‘It’s my mummy’s birthday next week,’ says the girl, who has long brown hair and is clutching a little pink handbag.
‘Is it really?’ I say, and whilst her mum is browsing the merchandise, I slip a little tub of rose hand cream from a basket on the counter into her handbag.
‘Ssh. For your mum’s birthday.’ I wink and her eyes widen in surprise.
‘Thank you,’ she says, her cute smile revealing two missing front teeth.
She turns and waves when they leave the shop, after her mum has bought a gift for her friend. Thankfully, for the rest of the morning I’m so busy that I don’t have time to sit and think about the magazine article. Or dwell on thoughts of Scott.
It’s just after twelve thirty when I turn the door sign to closed and head into the small kitchen at the back of the shop to make myself a coffee, mulling over the conversation with Melanie from Lancashire Life. Normally I stay open throughout lunch, not wanting to miss a sale, but today I decide to close for fifteen minutes and enjoy an undisturbed coffee. As I flick the kettle on, my other hand instinctively moves to the slightly raised scar across my stomach and I think of how much my life has changed these past few years.
I’m sipping my coffee and pondering things, when there’s a banging at the front door of the shop. It’s my friend Paige. I became close to Paige very quickly when I ended up living here and she’s showed me nothing but kindness, her positivity propping me up when I’ve wondered where my life was going.
‘Open up, Becky. I’m dying for a wee.’ She heads straight to the back room, shouting over her shoulder that the toilets in the market are closed for cleaning.
A few minutes later she’s emerged.
‘Ooh that’s better. And I’ve come to give you this.’
She’s holding her bank card and I notice her long nails are painted navy today, to match the trouser suit she is wearing. I admire other people’s nails, especially if they’re natural as Paige’s are, as although my hair is thick and lustrous, my nails never grow to a decent length before they snap. Perhaps it’s because I spent so long anxiously biting them, a habit I’ve only recently managed to stop.
‘Just keep hold of it until the end of the month,’ she says, handing the card over. ‘I’m out of control. I’ve already gone into my overdraft and I’m out there buying stuff I don’t need. I wish shops didn’t have so many blinking sales.’ She sighs.
‘You need therapy,’ I tell her, only half-joking. ‘And what about internet shopping?’ I narrow my eyes as I take her bank card and relive a scenario we have near the end of almost every month. Paige spends a lot of her money on gifts for other people as well as herself, unable to resist a bargain in the sales. She recently bought our friend Abby’s twins chunky Aran cardigans that were drastically reduced in a sale, the fact that the twins are only two and the cardigans were for four-year-olds not deterring her, reasoning that a bargain like that was not to be missed, and that they’d ‘grow into them’.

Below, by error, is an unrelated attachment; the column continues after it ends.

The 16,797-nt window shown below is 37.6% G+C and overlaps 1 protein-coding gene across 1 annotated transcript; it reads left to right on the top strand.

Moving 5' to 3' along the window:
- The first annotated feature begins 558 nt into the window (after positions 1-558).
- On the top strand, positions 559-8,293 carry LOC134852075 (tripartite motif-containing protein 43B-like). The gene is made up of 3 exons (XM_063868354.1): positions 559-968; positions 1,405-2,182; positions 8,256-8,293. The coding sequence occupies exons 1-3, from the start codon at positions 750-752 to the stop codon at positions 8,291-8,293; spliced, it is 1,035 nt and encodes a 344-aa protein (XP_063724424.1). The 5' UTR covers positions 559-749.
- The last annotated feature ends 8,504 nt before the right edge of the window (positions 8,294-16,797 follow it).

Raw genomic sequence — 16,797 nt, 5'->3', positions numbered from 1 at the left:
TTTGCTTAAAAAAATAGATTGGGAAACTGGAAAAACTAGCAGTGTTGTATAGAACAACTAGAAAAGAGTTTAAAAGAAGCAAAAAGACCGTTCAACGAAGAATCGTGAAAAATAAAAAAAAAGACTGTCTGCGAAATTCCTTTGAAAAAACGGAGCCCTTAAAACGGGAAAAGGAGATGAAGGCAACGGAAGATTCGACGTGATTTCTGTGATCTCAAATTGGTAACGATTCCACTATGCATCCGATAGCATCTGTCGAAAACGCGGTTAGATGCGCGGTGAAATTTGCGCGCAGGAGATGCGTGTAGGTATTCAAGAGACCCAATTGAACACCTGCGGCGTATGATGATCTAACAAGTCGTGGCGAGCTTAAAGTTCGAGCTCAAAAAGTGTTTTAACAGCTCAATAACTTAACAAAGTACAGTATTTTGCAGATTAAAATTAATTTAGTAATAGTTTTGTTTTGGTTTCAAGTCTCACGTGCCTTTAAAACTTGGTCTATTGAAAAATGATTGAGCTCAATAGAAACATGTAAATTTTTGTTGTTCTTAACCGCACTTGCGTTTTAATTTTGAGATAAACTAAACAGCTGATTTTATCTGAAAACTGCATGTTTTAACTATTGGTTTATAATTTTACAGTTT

‘I haven’t written the card number down, honest. There’s no way I could memorise it. I can barely remember my own date of birth.’ She laughs her infectious laugh that often has complete strangers laughing too.
‘That’s because you’re always changing it,’ I tease.
‘Cheeky. Right, I’m going to have a look around M&S Food Hall now. I’m going to treat Rob to a nice dinner, and a good bottle of Merlot. Maybe a chocolate dessert too.’
She opens her bag and pulls out a small mirror to reapply some pink lipstick.
‘It’s not Rob’s birthday, is it?’ I ask.
‘No, he just deserves a treat, he’s always fussing over me,’ she says, pressing her lips together and pouting into the mirror. Looking at Paige with her long poker-straight blonde hair and line-free face, she could pass for twenty-five even though she will be forty next year.
‘Won’t you be needing your bank card then? And why are you wasting money if it isn’t a special occasion?’ I ask, like the money police.
‘Ah, but I’m getting a dine-in-for-two meal deal. I drew twenty quid out of the ATM before I gave you the card, so I can’t spend a penny more,’ she tells me triumphantly.
I decide not to mention the fact that there’s a huge discount on boxes of Belgian chocolates near the checkout, which I happen to know are her favourites.
Paige and I met at the gym almost three years ago when I first landed here in Ormskirk. She helped me with some weights when I was clueless and we hit it off right away. She gave me the low-down on the local area and said she would help me find rented accommodation if ever I fancied a move, as she worked in an estate agent’s. Over the years she’s bought me flowers and taken me for cocktails when I’ve been feeling down, never failing to make me laugh, even when I was at my lowest. She quickly and generously introduced me to her best friend, Abby, and we soon became three. Paige lives with her husband, Rob, who’s a builder, in a three-bedroomed semi-detached house close to the park. She struck lucky with Rob, who is utterly devoted to her, although she’s something of a catch herself – apart from having a slightly out of control spending habit – but I guess nobody is perfect.
We chat for a while longer before she leaves to head back to work.